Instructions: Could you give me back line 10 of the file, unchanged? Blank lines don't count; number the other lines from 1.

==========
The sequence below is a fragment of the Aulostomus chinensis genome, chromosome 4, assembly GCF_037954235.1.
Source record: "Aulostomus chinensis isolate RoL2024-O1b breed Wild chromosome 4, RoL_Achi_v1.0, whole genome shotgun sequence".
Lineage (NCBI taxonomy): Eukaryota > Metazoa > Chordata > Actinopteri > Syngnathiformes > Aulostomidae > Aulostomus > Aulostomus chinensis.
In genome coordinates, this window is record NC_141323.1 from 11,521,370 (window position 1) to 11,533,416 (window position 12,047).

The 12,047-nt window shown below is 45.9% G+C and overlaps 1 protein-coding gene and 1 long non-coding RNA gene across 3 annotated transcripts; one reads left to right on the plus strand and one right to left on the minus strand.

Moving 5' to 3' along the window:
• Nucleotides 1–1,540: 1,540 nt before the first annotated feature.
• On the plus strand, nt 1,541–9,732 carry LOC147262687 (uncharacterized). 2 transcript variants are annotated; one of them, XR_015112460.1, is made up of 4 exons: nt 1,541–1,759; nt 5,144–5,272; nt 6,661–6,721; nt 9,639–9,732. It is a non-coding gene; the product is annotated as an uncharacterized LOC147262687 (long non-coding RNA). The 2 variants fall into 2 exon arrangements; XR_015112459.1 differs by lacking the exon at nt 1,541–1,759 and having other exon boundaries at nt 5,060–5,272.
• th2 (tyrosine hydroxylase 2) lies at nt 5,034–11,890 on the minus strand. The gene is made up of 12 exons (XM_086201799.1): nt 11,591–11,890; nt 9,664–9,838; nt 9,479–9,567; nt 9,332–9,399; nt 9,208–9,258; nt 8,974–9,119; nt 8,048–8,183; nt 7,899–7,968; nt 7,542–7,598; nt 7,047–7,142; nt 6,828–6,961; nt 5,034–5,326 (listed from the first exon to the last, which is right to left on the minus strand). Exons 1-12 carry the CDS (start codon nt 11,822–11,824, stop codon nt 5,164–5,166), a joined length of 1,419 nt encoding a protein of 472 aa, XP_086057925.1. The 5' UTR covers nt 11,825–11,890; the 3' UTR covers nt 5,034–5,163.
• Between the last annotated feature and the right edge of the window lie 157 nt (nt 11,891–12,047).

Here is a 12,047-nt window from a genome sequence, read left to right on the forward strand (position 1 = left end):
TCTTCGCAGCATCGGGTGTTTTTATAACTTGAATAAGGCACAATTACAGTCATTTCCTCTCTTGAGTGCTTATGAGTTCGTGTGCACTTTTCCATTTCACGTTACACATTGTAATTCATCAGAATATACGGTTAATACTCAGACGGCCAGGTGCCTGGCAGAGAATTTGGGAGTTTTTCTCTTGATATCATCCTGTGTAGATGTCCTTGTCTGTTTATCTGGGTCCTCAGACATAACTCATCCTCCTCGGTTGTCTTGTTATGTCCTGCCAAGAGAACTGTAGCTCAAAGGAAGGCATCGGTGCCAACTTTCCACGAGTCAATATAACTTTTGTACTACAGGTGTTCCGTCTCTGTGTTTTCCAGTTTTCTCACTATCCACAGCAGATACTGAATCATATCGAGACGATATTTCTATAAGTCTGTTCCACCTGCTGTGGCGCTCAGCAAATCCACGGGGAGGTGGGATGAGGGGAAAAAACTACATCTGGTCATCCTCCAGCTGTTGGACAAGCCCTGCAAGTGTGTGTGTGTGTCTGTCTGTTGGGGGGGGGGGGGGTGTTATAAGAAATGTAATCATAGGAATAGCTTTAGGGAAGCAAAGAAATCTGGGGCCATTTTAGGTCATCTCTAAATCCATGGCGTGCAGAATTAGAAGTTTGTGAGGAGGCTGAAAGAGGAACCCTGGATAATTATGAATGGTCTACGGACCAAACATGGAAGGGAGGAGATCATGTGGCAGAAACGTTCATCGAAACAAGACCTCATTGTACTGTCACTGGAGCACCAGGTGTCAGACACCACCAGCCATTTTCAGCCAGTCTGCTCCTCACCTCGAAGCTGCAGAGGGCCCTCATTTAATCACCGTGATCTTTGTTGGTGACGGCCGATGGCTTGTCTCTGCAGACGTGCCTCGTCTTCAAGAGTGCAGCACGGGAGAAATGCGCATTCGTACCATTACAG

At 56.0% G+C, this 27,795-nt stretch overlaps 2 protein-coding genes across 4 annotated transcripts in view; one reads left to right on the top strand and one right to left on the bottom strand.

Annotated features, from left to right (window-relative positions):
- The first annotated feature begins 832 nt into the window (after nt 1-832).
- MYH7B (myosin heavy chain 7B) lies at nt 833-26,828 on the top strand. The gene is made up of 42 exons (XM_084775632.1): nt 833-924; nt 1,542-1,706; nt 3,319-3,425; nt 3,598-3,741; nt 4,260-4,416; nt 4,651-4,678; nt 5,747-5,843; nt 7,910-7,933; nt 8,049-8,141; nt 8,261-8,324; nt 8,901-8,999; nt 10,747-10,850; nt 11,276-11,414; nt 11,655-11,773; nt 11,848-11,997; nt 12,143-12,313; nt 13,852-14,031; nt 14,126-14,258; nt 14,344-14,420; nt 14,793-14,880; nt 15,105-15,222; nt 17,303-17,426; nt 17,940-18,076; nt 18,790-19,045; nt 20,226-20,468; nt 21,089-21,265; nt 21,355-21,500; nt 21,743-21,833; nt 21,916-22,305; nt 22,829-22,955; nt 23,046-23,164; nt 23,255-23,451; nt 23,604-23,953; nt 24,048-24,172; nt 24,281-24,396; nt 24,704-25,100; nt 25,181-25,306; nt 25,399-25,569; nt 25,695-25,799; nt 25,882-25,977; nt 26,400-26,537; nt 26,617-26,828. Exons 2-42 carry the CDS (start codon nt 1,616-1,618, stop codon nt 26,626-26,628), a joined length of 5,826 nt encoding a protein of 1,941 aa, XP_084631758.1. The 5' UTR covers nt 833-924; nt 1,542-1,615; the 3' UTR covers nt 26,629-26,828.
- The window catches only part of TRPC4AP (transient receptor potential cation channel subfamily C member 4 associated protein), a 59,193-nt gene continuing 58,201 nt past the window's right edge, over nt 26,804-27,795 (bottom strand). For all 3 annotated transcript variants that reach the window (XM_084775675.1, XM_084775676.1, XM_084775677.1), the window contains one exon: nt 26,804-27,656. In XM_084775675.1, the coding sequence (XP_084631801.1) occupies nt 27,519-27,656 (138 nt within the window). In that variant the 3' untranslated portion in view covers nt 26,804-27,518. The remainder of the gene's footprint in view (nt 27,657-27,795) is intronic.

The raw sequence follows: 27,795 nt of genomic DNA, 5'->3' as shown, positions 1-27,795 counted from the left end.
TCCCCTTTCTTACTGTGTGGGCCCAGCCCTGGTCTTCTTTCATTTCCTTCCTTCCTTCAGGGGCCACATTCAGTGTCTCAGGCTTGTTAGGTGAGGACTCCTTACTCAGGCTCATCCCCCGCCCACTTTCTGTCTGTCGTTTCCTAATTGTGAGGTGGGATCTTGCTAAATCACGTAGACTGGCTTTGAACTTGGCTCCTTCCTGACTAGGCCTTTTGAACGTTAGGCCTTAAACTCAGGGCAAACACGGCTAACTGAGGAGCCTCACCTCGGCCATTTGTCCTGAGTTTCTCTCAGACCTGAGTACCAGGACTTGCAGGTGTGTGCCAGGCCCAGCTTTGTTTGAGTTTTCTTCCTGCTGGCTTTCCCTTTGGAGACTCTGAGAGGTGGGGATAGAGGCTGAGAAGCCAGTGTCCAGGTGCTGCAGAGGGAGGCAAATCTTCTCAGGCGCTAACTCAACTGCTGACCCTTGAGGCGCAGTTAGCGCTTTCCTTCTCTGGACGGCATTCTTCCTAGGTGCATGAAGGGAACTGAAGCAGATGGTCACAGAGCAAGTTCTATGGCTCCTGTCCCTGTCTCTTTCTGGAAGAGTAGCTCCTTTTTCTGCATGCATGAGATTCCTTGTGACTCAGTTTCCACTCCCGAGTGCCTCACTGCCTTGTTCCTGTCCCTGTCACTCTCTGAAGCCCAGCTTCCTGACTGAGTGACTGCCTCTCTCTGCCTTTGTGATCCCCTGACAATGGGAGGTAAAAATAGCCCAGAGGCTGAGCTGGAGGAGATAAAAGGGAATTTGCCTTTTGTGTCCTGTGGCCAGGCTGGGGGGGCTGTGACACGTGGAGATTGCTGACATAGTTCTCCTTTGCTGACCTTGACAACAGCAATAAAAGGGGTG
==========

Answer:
• Between the last annotated feature and the right edge of the window lie 157 nt (nt 11,891–12,047).